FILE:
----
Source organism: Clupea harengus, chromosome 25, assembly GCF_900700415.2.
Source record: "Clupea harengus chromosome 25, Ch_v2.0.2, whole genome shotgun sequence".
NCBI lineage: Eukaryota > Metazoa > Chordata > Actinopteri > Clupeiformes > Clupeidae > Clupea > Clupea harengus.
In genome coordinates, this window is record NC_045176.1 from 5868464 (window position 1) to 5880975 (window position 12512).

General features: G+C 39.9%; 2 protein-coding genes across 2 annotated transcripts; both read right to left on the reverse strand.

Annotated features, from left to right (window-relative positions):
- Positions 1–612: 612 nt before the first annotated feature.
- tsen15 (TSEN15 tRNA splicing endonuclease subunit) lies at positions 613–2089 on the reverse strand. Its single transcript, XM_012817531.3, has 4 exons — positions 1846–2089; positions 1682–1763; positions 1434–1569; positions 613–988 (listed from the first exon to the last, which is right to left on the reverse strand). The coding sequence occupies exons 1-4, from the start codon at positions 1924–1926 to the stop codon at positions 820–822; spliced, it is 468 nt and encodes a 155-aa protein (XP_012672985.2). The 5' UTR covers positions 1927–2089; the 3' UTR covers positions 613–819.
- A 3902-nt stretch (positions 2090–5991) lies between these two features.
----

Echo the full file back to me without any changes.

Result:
Source organism: Clupea harengus, chromosome 25, assembly GCF_900700415.2.
Source record: "Clupea harengus chromosome 25, Ch_v2.0.2, whole genome shotgun sequence".
NCBI lineage: Eukaryota > Metazoa > Chordata > Actinopteri > Clupeiformes > Clupeidae > Clupea > Clupea harengus.
In genome coordinates, this window is record NC_045176.1 from 5868464 (window position 1) to 5880975 (window position 12512).

General features: G+C 39.9%; 2 protein-coding genes across 2 annotated transcripts; both read right to left on the reverse strand.

Annotated features, from left to right (window-relative positions):
- Positions 1–612: 612 nt before the first annotated feature.
- tsen15 (TSEN15 tRNA splicing endonuclease subunit) lies at positions 613–2089 on the reverse strand. Its single transcript, XM_012817531.3, has 4 exons — positions 1846–2089; positions 1682–1763; positions 1434–1569; positions 613–988 (listed from the first exon to the last, which is right to left on the reverse strand). The coding sequence occupies exons 1-4, from the start codon at positions 1924–1926 to the stop codon at positions 820–822; spliced, it is 468 nt and encodes a 155-aa protein (XP_012672985.2). The 5' UTR covers positions 1927–2089; the 3' UTR covers positions 613–819.
- A 3902-nt stretch (positions 2090–5991) lies between these two features.